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Heading to the island of Hawaii? Officials say the Mauna Loa eruption is not affecting air travel or accommodations; however, other factors like air quality may change the way you spend your time on the island.
There were rumblings of Mauna Loa reawakening a few weeks ago. It had lain dormant for nearly 40 years — it last erupted in 1984 — and volcanologists started detecting movement within the world’s largest active volcano in early October.
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The Mauna Loa eruption began just before midnight on Nov. 27. By 6:30 a.m. the next day, lava could be seen flowing down the 13,681-foot volcano toward the center of the island on the volcano’s northeastern side. Thankfully, according to the Hawaii Tourism Authority, this area is not populated and the eruption does not pose a threat to any communities at this time. In an interview with ABC News, Gov. David Ige said that there’s no reason to change travel plans to the island and that the eruption is happening in an isolated area.
The lava flow is “on the best path it could be on,” says T. Ilihia Gionson, public affairs officer with the tourism authority. “The area it’s flowing towards, there’s not a whole lot there. There’s not currently a threat to any of the resort areas in Kailua-Kona, Hualalai, Waikoloa or Hilo.” He adds that visitors staying outside of resort areas in rentals through such services as VRBO should check with their hosts to learn where they are on the island in relation to the lava flow.
Daniel K. Inouye Highway, also known as the Saddle Road, traverses the inland area the lava is flowing toward — the road runs east and west — but Gionson says there’s not a threat to the road itself and state authorities are monitoring the situation. Gionson notes that the highway offers one of the best vantage points to see the lava flow, but warns against pulling over and parking for a better view. He says that the county may set up parking areas to view the lava flow, but that visitors should check the tourism authority’s website for guidance.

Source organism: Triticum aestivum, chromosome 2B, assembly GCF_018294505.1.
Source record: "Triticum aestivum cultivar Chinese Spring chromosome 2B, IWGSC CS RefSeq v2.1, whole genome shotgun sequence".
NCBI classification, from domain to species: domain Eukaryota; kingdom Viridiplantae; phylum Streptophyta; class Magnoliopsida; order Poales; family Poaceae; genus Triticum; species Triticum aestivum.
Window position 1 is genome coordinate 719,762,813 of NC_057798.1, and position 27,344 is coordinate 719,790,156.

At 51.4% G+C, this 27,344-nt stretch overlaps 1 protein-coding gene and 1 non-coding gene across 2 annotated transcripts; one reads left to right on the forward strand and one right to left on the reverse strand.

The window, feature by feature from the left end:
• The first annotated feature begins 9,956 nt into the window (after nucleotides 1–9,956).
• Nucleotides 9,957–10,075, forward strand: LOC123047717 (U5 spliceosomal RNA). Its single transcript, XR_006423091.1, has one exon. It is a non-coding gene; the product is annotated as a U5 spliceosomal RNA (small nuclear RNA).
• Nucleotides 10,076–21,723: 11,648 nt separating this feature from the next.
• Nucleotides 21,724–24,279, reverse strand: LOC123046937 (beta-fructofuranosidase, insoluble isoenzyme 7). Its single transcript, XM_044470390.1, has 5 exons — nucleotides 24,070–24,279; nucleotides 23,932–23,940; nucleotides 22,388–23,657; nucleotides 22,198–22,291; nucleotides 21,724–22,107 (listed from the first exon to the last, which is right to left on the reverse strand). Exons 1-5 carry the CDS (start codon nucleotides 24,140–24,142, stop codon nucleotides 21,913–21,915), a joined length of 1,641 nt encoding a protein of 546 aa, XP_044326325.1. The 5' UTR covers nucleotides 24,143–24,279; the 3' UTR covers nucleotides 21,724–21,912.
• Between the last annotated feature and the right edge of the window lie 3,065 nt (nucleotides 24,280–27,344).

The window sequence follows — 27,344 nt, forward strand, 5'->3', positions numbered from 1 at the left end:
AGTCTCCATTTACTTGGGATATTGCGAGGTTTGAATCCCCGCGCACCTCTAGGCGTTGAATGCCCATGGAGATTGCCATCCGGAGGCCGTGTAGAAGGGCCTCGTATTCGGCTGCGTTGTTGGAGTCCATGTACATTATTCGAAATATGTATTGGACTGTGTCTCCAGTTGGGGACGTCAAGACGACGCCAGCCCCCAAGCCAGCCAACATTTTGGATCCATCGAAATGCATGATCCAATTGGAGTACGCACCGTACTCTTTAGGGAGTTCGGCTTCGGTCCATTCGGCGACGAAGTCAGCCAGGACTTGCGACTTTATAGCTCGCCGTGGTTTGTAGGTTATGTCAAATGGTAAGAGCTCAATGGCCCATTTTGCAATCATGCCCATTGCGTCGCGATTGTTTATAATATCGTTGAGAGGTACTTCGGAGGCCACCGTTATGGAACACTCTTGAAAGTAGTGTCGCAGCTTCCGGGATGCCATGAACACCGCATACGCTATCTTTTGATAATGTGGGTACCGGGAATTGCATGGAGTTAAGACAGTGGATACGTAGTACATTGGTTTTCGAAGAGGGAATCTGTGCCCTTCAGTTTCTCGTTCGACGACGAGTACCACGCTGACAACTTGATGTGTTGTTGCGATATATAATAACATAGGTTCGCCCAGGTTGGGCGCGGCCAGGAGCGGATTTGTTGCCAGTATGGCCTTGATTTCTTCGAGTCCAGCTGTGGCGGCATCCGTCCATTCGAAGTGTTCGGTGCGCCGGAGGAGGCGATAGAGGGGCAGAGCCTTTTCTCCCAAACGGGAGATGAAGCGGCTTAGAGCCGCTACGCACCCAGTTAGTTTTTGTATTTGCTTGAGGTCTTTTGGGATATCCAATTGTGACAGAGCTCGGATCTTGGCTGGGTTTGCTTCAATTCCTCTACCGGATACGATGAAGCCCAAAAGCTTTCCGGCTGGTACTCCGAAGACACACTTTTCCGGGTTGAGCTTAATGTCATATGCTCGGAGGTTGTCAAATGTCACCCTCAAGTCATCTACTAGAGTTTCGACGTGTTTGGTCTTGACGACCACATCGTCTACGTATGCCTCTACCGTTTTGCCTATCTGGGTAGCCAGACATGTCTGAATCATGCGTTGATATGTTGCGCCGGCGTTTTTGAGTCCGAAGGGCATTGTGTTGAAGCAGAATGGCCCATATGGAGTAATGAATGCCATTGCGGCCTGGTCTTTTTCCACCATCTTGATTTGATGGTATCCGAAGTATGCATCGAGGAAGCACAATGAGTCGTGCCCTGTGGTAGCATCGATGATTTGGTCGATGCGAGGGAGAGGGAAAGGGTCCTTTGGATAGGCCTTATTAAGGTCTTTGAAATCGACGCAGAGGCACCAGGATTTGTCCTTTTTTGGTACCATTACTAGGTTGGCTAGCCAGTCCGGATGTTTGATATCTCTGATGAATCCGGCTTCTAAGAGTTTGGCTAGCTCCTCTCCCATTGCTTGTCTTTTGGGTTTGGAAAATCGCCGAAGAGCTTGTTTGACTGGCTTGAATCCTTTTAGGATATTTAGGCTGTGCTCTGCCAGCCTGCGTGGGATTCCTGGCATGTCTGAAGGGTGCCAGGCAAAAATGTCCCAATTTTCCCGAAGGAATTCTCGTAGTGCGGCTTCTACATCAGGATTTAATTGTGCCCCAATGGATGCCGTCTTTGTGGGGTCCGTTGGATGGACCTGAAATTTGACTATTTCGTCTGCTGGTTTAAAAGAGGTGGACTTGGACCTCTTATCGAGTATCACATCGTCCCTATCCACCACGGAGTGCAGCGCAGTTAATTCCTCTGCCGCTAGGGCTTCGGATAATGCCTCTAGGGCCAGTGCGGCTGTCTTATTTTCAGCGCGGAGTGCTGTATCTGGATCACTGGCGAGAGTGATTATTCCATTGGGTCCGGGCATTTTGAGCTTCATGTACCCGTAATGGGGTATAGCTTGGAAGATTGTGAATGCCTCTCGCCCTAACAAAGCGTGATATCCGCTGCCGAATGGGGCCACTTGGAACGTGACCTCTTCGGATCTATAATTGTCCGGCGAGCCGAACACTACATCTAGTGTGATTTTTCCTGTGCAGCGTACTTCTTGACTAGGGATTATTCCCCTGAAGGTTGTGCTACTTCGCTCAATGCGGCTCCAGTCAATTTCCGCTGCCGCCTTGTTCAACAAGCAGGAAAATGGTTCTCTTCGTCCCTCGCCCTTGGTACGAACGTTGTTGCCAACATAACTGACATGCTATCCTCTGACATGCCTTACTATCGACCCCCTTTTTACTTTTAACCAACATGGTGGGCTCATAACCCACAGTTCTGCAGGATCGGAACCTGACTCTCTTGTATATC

The eruption caused Southwest Airlines to pause its operations in Hilo, canceling nine inter-island flights between Honolulu and Hilo. Southwest’s inter-island flights resumed as scheduled Tuesday, and for travelers arriving to or departing from the island’s two main airports — Ellison Onizuka Kona International Airport at Keahole (KOA) and Hilo International Airport (ITO). However, it’s best to check with your specific airline for updates before heading to the airport. Hawaiian Airlines, for example, is offering a travel waiver for customers with flights through Dec. 4 who want to reschedule at no additional cost or cancel their flight and receive a credit due to the volcanic activity.
Air quality concerns
The Hawaii Department of Health issued a warning for sensitive groups — older adults, individuals with preexisting respiratory conditions and children — that the eruption may have an impact on air quality.
If potential vog conditions (when the air contains volcanic ash and gases) have you reconsidering outdoor activities, here are a few interesting indoor ideas: